Our growing education sector needs to be properly served so they can fully engage in our community fabric.

Our recreation needs to be connected to our accommodation.

The list could go on, but the point is:

Transit is central to the success of our community as a whole, and needs to be approached as infrastructure, no different than the other municipal services.

Instead of costs alone, we should consider the value of transit for building and supporting our whole community, making it accessible for everyone, and driving commerce.

You have questions? I have answers!

There is a Facebook group in in our community called Squamish Speaks, and in it one of our fine citizens posted some questions for the council candidates.

Being a candidate myself I thought I would answer them, because the only way to build tomorrow is to start the conversation today.

Here we go...

1) What is your vision for Squamish over the next 3 years, 10 years, and onwards?

The vision - 3 years and beyond

I envision a Squamish with a strong arms length  Economic Development office with clear, measurable goals, and enough resources to not just meet, but exceed the expectations of Council and the community. I hope we are a community that cheers about opportunity and finds innovative ways to make those opportunities successful for Squamish as a whole.

I picture an oceanfront that is taking shape, with a waterfront park buzzing with families, artisans, and a healthy dose of water sports enthusiasts. Beyond the kites and sandcastles on our new beach, I hope to see a community being built that will have something for everyone. From low income earners to those slowing down, people from all walks of life should believe in a new oceanfront community that will define the new Squamish, and should embody the aspirations of this community.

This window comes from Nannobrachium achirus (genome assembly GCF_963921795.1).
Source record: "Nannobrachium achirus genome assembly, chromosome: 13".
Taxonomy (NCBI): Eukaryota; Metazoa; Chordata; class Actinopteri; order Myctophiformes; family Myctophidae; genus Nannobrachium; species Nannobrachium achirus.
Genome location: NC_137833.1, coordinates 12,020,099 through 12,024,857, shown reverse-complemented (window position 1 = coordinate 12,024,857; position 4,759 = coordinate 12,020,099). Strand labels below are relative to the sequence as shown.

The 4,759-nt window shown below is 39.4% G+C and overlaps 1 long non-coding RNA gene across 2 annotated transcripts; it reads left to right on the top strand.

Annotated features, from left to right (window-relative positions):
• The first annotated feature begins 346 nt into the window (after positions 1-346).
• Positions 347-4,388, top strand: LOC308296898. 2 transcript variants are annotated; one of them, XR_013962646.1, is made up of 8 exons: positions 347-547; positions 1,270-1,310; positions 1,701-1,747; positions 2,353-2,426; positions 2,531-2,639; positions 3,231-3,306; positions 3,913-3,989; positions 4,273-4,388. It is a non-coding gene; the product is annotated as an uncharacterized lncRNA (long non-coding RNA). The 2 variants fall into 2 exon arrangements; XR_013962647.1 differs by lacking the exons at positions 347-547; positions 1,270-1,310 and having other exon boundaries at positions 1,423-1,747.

A vibrant downtown should stand at the gateway of our new oceanfront, with culture, food and merchandise that reflects the diversity and youthfulness that is Squamish today. It would be great to see vacant land and empty storefronts being put to civic use as farms, markets, and places for the public to enjoy art and performance. Downtown Squamish should be our urban space, the center for arts, entertainment and night life.

Our neighborhoods should start to see some changes as our urban parks are transformed into community gathering places, with public art, places to play, to think, and be together. Small markets and festivals to promote and support the character in each of our neighborhoods.